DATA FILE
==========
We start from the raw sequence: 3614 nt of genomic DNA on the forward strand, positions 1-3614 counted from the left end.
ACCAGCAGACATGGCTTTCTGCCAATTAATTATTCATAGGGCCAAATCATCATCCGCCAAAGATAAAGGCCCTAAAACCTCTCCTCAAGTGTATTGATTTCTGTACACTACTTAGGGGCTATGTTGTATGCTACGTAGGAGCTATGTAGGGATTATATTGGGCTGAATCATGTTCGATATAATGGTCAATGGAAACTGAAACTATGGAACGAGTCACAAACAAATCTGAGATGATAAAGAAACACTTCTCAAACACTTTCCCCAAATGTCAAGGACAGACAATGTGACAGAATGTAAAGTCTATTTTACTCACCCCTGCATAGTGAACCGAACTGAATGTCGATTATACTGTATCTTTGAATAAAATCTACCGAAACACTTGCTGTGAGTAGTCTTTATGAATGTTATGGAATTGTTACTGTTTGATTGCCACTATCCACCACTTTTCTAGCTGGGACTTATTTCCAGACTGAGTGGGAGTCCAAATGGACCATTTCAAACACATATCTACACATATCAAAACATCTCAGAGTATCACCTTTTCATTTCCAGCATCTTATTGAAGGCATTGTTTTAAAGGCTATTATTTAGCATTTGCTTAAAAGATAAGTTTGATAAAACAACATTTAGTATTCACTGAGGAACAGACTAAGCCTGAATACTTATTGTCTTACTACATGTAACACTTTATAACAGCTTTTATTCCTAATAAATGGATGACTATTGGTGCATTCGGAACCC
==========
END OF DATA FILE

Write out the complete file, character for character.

We start from the raw sequence: 3614 nt of genomic DNA on the forward strand, positions 1-3614 counted from the left end.
ACCAGCAGACATGGCTTTCTGCCAATTAATTATTCATAGGGCCAAATCATCATCCGCCAAAGATAAAGGCCCTAAAACCTCTCCTCAAGTGTATTGATTTCTGTACACTACTTAGGGGCTATGTTGTATGCTACGTAGGAGCTATGTAGGGATTATATTGGGCTGAATCATGTTCGATATAATGGTCAATGGAAACTGAAACTATGGAACGAGTCACAAACAAATCTGAGATGATAAAGAAACACTTCTCAAACACTTTCCCCAAATGTCAAGGACAGACAATGTGACAGAATGTAAAGTCTATTTTACTCACCCCTGCATAGTGAACCGAACTGAATGTCGATTATACTGTATCTTTGAATAAAATCTACCGAAACACTTGCTGTGAGTAGTCTTTATGAATGTTATGGAATTGTTACTGTTTGATTGCCACTATCCACCACTTTTCTAGCTGGGACTTATTTCCAGACTGAGTGGGAGTCCAAATGGACCATTTCAAACACATATCTACACATATCAAAACATCTCAGAGTATCACCTTTTCATTTCCAGCATCTTATTGAAGGCATTGTTTTAAAGGCTATTATTTAGCATTTGCTTAAAAGATAAGTTTGATAAAACAACATTTAGTATTCACTGAGGAACAGACTAAGCCTGAATACTTATTGTCTTACTACATGTAACACTTTATAACAGCTTTTATTCCTAATAAATGGATGACTATTGGTGCATTCGGAACCC